Cathy Lesser Mansfield during a rehearsal at Hoyt Sherman Place
World premiere of Professor Mansfield’s opera set for Nov. 8
Cathy Lesser Mansfield epitomizes the Renaissance law professor.
She’s a nationally recognized expert on subprime and predatory lending who warned Congress about the impending credit crisis back in 2000 when she testified before the House Banking Committee.
Since then, she’s been advocating reforms in the mortgage industry through her publications and involvement with the National Association of Consumer Advocates. She also chairs the board of directors of Americans for Fairness in Lending, a nonprofit group working to raise awareness of abusive credit and lending practices and calling for re-regulation of the industry. She’s given lectures across the country and been interviewed on National Public Radio and quoted in the New York Times and Consumer Reports magazine.
While striving to orchestrate reform in the mortgage industry, Mansfield — a classically trained musician — also has been composing an opera about the Holocaust.
The world premiere of “The Sparks Fly Upward” will take place at Hoyt Sherman Place in Des Moines on Nov. 8 — the 70th anniversary of Kristallnacht — the Night of the Broken Glass when Nazi thugs moved through the cities of Germany, smashing the windows of Jewish homes and shops, burning synagogues and attacking Jews.
“The Sparks Fly Upward”tells a story of fear, faith and hope. The opera follows three German
families in Berlin — two Jewish and one Christian — through the
Holocaust, beginning in the autumn of 1938.
The story is told completely through music and lyrics,
and was researched, written and composed by Mansfield. The Cleveland
native studied at the Cincinnati Conservatory of Music before
transferring to New York University to pursue a career in law while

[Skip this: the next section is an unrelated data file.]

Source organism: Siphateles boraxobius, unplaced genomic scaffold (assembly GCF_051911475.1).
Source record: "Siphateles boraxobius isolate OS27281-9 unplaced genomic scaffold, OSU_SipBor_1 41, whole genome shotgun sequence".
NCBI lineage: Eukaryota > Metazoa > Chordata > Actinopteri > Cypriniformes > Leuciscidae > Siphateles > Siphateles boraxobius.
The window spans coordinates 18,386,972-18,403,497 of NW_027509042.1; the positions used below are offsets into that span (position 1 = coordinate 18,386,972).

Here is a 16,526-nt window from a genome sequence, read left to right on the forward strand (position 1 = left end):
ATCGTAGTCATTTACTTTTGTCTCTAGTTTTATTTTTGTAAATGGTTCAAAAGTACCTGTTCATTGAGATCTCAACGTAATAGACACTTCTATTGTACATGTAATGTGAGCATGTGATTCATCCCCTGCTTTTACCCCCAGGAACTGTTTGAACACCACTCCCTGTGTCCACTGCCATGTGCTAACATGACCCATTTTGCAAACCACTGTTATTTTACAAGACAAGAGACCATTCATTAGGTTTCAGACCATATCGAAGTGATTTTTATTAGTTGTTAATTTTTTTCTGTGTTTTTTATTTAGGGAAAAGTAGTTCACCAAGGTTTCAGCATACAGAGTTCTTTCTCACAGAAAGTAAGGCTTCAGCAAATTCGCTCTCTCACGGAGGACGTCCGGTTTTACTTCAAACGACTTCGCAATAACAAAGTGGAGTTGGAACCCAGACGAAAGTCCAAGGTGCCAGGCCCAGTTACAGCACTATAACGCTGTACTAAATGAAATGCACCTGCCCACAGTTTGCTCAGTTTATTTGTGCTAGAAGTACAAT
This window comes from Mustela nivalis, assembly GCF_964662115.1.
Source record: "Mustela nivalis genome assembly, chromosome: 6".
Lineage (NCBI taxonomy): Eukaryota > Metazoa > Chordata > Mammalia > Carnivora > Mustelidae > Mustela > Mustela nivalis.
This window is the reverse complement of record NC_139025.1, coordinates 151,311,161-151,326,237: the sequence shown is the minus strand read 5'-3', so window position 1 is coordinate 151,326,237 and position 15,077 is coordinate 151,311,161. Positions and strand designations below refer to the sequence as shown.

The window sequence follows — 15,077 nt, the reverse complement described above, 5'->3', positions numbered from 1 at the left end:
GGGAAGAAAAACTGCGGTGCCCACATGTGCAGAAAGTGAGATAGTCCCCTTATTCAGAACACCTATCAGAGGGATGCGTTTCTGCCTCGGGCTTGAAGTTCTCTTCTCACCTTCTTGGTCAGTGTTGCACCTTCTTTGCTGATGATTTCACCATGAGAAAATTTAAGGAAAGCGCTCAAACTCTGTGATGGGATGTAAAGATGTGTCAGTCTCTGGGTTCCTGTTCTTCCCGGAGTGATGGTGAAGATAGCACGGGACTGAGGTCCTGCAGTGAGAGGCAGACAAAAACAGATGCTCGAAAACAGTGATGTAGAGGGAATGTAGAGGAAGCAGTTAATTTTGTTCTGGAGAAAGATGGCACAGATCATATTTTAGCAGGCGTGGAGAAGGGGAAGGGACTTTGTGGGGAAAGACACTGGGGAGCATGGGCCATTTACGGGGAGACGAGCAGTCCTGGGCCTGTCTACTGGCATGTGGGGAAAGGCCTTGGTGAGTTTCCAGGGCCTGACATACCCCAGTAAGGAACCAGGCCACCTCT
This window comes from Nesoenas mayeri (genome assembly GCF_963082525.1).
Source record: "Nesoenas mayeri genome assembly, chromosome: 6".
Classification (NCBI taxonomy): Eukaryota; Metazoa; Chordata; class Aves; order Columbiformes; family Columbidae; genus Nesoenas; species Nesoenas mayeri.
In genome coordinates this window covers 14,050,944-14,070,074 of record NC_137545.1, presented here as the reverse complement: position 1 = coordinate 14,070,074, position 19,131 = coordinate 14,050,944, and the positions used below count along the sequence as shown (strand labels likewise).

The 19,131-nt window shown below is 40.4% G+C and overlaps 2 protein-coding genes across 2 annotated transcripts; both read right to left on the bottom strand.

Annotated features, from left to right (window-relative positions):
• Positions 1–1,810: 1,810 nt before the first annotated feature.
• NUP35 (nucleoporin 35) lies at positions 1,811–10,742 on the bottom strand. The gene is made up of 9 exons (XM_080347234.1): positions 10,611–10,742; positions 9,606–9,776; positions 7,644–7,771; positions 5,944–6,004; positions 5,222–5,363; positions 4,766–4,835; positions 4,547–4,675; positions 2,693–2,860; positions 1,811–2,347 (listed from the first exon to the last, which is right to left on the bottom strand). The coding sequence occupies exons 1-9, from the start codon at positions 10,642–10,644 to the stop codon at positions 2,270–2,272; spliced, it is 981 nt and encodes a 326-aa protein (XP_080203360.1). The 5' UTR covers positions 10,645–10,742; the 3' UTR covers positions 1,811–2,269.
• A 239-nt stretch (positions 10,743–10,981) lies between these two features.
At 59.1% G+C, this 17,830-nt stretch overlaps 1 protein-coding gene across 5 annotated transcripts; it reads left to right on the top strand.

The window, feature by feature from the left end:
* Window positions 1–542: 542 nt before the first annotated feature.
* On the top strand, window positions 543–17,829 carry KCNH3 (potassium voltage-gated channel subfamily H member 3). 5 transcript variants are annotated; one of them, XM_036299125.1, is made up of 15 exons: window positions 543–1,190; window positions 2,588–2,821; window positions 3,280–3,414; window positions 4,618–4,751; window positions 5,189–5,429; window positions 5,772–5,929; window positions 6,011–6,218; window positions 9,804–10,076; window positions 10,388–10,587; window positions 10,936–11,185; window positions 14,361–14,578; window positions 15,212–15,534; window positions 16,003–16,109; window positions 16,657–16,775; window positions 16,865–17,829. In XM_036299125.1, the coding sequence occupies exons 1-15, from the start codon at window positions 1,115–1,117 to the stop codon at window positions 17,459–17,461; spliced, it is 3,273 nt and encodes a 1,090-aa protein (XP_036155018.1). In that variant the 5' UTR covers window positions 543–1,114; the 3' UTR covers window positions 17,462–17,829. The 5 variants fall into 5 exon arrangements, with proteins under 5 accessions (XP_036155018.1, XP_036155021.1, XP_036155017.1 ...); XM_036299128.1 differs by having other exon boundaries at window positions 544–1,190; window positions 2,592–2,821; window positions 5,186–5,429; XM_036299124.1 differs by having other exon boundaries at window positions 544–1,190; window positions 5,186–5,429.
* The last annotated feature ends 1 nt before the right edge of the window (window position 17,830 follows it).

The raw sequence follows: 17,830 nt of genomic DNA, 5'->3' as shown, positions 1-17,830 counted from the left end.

maintaining her interest in music.
Mansfield’s opera is woven from the stories of those who
experienced the Holocaust. Her extensive research took her to the U.S.
Holocaust Memorial Museum in Washington, D.C., the Leo Baeck Institute
in New York, the Jewish Museum and the Centrum Judaicum in Berlin and
to countless unpublished biographies of Holocaust survivors,
contemporaneous news accounts and books.
“I decided that it was very important that the piece be
historically accurate,” Mansfield said, “so it could memorialize what
happened, educate the public and oppose the revisionist historians who
claim the Holocaust never happened. My ultimate dream is to have the
opera performed widely, serving to educate and combat hate and bigotry
of all sorts.”
The world premiere will feature:
A talented cast that includes Drake music faculty professors Leanne
Freeman-Miller and Christine Blanner along with several Drake students
• A 37-piece orchestra under the direction of Des Moines Symphony Maestro Joseph Giunta
• Hundreds of historical images from the archives of the United States Holocaust Memorial Museum
• Members of the Des Moines Choral Society portraying citizens of Berlin
the production will be Timothy X. Troy, chair of the Department of
Theater Arts at Lawrence University in Appleton, Wis. Troy holds a
Master of Fine Arts in Theatre Arts/Directing from the University of
Iowa and has directed numerous plays and operas, including “La Boheme,”
“La Traviata” and “The Magic Flute.”
“The Sparks Fly Upward” is being presented by The Sparks
Fly Upward Foundation. The mission of this nonprofit group is to
educate people about the Holocaust, genocide and tolerance through
theatrical productions, ancillary educational displays and accompanying
materials, while paying tribute to the victims and heroes of the
Sparks Fly Upward” has received grant funding from the Greater Des
Moines Community Foundation, Humanities Iowa, Iowa Arts Council and the
Jewish Federation of Greater Des Moines. Numerous private donations
have been made as well.
Mansfield is on sabbatical this year. She’s devoting
most of the fall semester to managing the myriad details involved in
bringing “The Sparks Fly Upward” to the stage.
During the spring semester, she’ll return her attention
to subprime lending. She plans to conduct research in a Cleveland
neighborhood plagued by real estate foreclosures to determine what
might have happened there under a different set of lending regulations.